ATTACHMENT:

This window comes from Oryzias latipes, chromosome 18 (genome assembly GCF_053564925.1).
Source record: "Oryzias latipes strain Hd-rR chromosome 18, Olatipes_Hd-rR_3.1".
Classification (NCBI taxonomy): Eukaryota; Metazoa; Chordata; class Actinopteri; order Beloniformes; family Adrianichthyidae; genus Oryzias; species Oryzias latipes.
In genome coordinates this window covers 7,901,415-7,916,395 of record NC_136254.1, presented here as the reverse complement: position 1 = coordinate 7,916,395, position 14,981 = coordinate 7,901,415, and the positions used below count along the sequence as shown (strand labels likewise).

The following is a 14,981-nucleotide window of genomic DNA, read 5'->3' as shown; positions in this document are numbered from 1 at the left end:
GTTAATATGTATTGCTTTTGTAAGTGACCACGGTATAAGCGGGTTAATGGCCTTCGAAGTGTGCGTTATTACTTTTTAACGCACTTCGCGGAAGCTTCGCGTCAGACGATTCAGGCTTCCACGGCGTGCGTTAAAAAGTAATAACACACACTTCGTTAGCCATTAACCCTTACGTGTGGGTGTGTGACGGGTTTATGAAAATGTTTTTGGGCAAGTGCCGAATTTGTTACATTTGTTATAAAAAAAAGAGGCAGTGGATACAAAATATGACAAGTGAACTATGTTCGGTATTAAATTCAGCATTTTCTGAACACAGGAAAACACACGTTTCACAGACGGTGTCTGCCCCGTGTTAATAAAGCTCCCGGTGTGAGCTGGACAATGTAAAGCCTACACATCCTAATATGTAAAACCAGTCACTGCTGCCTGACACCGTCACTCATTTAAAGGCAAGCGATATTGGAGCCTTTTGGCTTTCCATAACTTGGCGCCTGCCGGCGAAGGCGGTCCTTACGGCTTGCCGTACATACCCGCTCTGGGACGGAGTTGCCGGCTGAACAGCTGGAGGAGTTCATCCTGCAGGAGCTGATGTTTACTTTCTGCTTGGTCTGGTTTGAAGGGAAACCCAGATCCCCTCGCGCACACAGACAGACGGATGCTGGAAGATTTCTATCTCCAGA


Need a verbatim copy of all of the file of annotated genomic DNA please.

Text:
This window comes from Oryzias latipes, chromosome 18 (genome assembly GCF_053564925.1).
Source record: "Oryzias latipes strain Hd-rR chromosome 18, Olatipes_Hd-rR_3.1".
Classification (NCBI taxonomy): Eukaryota; Metazoa; Chordata; class Actinopteri; order Beloniformes; family Adrianichthyidae; genus Oryzias; species Oryzias latipes.
In genome coordinates this window covers 7,901,415-7,916,395 of record NC_136254.1, presented here as the reverse complement: position 1 = coordinate 7,916,395, position 14,981 = coordinate 7,901,415, and the positions used below count along the sequence as shown (strand labels likewise).

The following is a 14,981-nucleotide window of genomic DNA, read 5'->3' as shown; positions in this document are numbered from 1 at the left end:
GTTAATATGTATTGCTTTTGTAAGTGACCACGGTATAAGCGGGTTAATGGCCTTCGAAGTGTGCGTTATTACTTTTTAACGCACTTCGCGGAAGCTTCGCGTCAGACGATTCAGGCTTCCACGGCGTGCGTTAAAAAGTAATAACACACACTTCGTTAGCCATTAACCCTTACGTGTGGGTGTGTGACGGGTTTATGAAAATGTTTTTGGGCAAGTGCCGAATTTGTTACATTTGTTATAAAAAAAAGAGGCAGTGGATACAAAATATGACAAGTGAACTATGTTCGGTATTAAATTCAGCATTTTCTGAACACAGGAAAACACACGTTTCACAGACGGTGTCTGCCCCGTGTTAATAAAGCTCCCGGTGTGAGCTGGACAATGTAAAGCCTACACATCCTAATATGTAAAACCAGTCACTGCTGCCTGACACCGTCACTCATTTAAAGGCAAGCGATATTGGAGCCTTTTGGCTTTCCATAACTTGGCGCCTGCCGGCGAAGGCGGTCCTTACGGCTTGCCGTACATACCCGCTCTGGGACGGAGTTGCCGGCTGAACAGCTGGAGGAGTTCATCCTGCAGGAGCTGATGTTTACTTTCTGCTTGGTCTGGTTTGAAGGGAAACCCAGATCCCCTCGCGCACACAGACAGACGGATGCTGGAAGATTTCTATCTCCAGA